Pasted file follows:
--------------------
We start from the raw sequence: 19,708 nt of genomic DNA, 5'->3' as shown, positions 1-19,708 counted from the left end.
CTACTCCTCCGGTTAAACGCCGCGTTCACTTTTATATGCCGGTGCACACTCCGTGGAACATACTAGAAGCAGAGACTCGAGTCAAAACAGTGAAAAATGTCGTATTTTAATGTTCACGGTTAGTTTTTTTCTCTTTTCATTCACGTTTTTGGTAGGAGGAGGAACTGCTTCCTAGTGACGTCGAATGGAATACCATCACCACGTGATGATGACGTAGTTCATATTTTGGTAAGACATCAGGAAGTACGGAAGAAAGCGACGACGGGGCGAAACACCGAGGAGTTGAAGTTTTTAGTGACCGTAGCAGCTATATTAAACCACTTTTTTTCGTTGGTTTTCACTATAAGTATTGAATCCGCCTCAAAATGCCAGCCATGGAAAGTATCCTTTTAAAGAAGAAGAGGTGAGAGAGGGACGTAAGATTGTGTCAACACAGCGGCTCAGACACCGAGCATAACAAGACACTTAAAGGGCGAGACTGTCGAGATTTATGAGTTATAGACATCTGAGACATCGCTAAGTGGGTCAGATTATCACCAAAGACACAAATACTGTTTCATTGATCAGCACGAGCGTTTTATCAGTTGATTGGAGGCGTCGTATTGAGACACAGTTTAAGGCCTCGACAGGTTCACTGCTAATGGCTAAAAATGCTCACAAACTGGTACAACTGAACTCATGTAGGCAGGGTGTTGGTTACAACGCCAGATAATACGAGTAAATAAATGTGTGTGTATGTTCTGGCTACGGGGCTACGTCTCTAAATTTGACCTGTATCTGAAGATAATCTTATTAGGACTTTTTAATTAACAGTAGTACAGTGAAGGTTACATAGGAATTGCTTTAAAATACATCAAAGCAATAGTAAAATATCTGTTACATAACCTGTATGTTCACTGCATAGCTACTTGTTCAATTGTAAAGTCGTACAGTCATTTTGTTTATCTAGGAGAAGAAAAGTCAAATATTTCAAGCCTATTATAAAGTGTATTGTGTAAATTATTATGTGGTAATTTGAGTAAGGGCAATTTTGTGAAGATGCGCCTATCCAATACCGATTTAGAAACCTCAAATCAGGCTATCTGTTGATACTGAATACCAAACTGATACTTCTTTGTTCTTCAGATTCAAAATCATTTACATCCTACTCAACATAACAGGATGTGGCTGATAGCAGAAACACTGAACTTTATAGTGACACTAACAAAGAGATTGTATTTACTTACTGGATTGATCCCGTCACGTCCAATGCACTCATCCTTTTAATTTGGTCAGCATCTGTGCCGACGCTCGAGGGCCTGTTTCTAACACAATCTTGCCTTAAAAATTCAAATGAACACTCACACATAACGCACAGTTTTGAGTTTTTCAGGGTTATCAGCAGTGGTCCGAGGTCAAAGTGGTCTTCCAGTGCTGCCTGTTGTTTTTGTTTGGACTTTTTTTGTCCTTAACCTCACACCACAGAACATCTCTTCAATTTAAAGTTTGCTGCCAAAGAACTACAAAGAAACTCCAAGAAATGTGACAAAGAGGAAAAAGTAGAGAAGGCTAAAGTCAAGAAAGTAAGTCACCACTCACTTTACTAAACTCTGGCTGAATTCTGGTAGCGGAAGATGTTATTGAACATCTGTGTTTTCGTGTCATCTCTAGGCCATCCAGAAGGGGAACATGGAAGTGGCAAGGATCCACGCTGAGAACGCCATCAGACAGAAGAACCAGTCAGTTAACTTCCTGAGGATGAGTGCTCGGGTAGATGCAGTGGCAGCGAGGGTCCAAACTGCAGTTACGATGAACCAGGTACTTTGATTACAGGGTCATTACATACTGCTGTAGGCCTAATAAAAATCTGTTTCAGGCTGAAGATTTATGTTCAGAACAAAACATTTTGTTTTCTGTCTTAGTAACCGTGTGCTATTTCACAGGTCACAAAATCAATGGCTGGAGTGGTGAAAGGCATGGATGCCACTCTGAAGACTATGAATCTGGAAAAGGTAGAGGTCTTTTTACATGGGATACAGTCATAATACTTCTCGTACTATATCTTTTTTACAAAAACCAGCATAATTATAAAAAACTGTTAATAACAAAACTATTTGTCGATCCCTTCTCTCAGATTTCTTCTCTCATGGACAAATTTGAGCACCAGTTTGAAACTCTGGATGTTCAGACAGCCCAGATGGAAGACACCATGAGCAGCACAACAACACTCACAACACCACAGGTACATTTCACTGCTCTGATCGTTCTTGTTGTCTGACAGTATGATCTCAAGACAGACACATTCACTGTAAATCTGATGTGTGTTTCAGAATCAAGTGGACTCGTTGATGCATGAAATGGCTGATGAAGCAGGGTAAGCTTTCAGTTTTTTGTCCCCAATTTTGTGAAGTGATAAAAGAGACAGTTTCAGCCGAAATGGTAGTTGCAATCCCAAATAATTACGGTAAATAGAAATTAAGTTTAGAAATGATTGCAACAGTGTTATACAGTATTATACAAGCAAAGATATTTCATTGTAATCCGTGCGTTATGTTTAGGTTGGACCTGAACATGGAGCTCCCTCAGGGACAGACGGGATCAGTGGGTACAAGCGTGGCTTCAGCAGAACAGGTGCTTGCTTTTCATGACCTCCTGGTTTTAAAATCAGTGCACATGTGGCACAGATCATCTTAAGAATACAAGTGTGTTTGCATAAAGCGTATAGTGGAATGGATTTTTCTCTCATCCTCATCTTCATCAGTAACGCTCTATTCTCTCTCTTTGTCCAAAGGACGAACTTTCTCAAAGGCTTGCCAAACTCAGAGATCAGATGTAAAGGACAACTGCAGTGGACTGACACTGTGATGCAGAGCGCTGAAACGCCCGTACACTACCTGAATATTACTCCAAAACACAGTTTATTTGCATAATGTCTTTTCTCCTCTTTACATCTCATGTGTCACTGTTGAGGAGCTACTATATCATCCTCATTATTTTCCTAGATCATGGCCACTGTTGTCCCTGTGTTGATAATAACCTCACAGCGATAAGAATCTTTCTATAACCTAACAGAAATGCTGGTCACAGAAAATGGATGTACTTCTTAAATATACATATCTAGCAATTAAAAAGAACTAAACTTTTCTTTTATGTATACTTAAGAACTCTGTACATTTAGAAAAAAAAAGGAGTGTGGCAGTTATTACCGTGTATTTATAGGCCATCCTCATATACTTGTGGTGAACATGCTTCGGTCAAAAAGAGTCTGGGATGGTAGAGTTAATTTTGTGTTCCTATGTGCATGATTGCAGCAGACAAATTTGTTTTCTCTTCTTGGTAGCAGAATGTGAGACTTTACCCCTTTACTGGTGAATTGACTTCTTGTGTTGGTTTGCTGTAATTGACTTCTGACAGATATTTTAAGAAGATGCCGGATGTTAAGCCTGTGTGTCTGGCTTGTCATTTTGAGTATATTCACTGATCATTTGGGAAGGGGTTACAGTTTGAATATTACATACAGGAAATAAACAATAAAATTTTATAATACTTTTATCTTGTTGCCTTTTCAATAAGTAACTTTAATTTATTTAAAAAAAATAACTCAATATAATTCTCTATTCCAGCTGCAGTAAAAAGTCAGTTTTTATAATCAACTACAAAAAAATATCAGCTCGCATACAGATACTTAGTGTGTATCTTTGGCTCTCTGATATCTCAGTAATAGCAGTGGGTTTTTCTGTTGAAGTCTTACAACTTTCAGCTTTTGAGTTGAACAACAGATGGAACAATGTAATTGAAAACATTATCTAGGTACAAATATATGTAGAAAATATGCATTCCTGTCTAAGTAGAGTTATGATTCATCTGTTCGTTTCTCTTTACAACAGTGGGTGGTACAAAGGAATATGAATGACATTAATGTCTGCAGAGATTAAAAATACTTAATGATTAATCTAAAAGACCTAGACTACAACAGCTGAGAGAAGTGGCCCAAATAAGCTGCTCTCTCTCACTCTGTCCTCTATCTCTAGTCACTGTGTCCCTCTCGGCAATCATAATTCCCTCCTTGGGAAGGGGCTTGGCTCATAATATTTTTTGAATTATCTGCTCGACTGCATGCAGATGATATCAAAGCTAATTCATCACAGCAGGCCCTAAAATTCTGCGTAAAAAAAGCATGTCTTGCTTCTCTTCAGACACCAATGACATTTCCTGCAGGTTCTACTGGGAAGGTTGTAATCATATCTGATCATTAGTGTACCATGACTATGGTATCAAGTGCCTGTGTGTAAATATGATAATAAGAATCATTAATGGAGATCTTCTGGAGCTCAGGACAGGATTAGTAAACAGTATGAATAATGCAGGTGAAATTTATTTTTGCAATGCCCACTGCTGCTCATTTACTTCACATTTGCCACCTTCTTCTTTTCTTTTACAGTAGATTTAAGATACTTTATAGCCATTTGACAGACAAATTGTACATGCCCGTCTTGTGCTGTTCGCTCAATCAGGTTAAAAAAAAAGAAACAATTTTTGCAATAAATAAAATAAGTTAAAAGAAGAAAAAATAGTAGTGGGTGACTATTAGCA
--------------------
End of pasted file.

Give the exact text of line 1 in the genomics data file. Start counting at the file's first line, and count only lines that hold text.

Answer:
We start from the raw sequence: 19,708 nt of genomic DNA, 5'->3' as shown, positions 1-19,708 counted from the left end.